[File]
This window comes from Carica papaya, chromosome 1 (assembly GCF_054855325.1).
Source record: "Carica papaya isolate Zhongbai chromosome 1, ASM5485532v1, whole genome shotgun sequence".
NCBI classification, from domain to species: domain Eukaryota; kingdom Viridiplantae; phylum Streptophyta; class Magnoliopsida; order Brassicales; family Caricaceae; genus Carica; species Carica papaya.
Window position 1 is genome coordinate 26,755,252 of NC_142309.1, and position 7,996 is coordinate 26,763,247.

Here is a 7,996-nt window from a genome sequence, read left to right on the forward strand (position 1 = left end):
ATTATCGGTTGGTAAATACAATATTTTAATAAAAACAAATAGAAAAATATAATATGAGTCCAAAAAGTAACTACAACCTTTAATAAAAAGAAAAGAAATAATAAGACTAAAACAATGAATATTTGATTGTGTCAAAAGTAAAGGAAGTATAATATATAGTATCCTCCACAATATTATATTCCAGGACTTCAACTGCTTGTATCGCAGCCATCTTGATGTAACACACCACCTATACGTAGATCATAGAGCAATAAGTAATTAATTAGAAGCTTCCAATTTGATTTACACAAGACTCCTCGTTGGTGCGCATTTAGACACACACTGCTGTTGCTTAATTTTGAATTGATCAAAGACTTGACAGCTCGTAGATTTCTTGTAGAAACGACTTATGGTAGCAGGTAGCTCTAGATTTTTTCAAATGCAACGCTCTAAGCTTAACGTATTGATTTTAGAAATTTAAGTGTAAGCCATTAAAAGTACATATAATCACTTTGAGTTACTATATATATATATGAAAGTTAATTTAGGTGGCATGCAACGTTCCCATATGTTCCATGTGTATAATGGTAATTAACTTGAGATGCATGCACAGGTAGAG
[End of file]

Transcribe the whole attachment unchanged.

This window comes from Carica papaya, chromosome 1 (assembly GCF_054855325.1).
Source record: "Carica papaya isolate Zhongbai chromosome 1, ASM5485532v1, whole genome shotgun sequence".
NCBI classification, from domain to species: domain Eukaryota; kingdom Viridiplantae; phylum Streptophyta; class Magnoliopsida; order Brassicales; family Caricaceae; genus Carica; species Carica papaya.
Window position 1 is genome coordinate 26,755,252 of NC_142309.1, and position 7,996 is coordinate 26,763,247.

Here is a 7,996-nt window from a genome sequence, read left to right on the forward strand (position 1 = left end):
ATTATCGGTTGGTAAATACAATATTTTAATAAAAACAAATAGAAAAATATAATATGAGTCCAAAAAGTAACTACAACCTTTAATAAAAAGAAAAGAAATAATAAGACTAAAACAATGAATATTTGATTGTGTCAAAAGTAAAGGAAGTATAATATATAGTATCCTCCACAATATTATATTCCAGGACTTCAACTGCTTGTATCGCAGCCATCTTGATGTAACACACCACCTATACGTAGATCATAGAGCAATAAGTAATTAATTAGAAGCTTCCAATTTGATTTACACAAGACTCCTCGTTGGTGCGCATTTAGACACACACTGCTGTTGCTTAATTTTGAATTGATCAAAGACTTGACAGCTCGTAGATTTCTTGTAGAAACGACTTATGGTAGCAGGTAGCTCTAGATTTTTTCAAATGCAACGCTCTAAGCTTAACGTATTGATTTTAGAAATTTAAGTGTAAGCCATTAAAAGTACATATAATCACTTTGAGTTACTATATATATATATGAAAGTTAATTTAGGTGGCATGCAACGTTCCCATATGTTCCATGTGTATAATGGTAATTAACTTGAGATGCATGCACAGGTAGAG